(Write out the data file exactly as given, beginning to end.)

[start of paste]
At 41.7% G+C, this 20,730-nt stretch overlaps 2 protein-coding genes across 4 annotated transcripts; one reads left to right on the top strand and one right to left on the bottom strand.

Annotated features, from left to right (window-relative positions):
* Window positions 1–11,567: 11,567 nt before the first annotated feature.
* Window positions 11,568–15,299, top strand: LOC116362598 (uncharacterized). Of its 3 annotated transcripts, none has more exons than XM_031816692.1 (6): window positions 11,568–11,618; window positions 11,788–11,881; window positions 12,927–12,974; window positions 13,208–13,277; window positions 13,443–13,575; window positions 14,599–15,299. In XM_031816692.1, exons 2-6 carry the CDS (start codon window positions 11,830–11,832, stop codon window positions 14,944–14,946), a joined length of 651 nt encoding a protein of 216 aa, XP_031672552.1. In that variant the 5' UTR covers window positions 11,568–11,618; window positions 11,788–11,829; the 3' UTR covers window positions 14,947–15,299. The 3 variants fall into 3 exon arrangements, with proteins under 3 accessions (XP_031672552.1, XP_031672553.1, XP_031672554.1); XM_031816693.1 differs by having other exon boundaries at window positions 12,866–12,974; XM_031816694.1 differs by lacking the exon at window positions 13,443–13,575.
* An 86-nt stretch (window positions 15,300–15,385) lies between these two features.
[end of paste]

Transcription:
At 41.7% G+C, this 20,730-nt stretch overlaps 2 protein-coding genes across 4 annotated transcripts; one reads left to right on the top strand and one right to left on the bottom strand.

Annotated features, from left to right (window-relative positions):
* Window positions 1–11,567: 11,567 nt before the first annotated feature.
* Window positions 11,568–15,299, top strand: LOC116362598 (uncharacterized). Of its 3 annotated transcripts, none has more exons than XM_031816692.1 (6): window positions 11,568–11,618; window positions 11,788–11,881; window positions 12,927–12,974; window positions 13,208–13,277; window positions 13,443–13,575; window positions 14,599–15,299. In XM_031816692.1, exons 2-6 carry the CDS (start codon window positions 11,830–11,832, stop codon window positions 14,944–14,946), a joined length of 651 nt encoding a protein of 216 aa, XP_031672552.1. In that variant the 5' UTR covers window positions 11,568–11,618; window positions 11,788–11,829; the 3' UTR covers window positions 14,947–15,299. The 3 variants fall into 3 exon arrangements, with proteins under 3 accessions (XP_031672552.1, XP_031672553.1, XP_031672554.1); XM_031816693.1 differs by having other exon boundaries at window positions 12,866–12,974; XM_031816694.1 differs by lacking the exon at window positions 13,443–13,575.
* An 86-nt stretch (window positions 15,300–15,385) lies between these two features.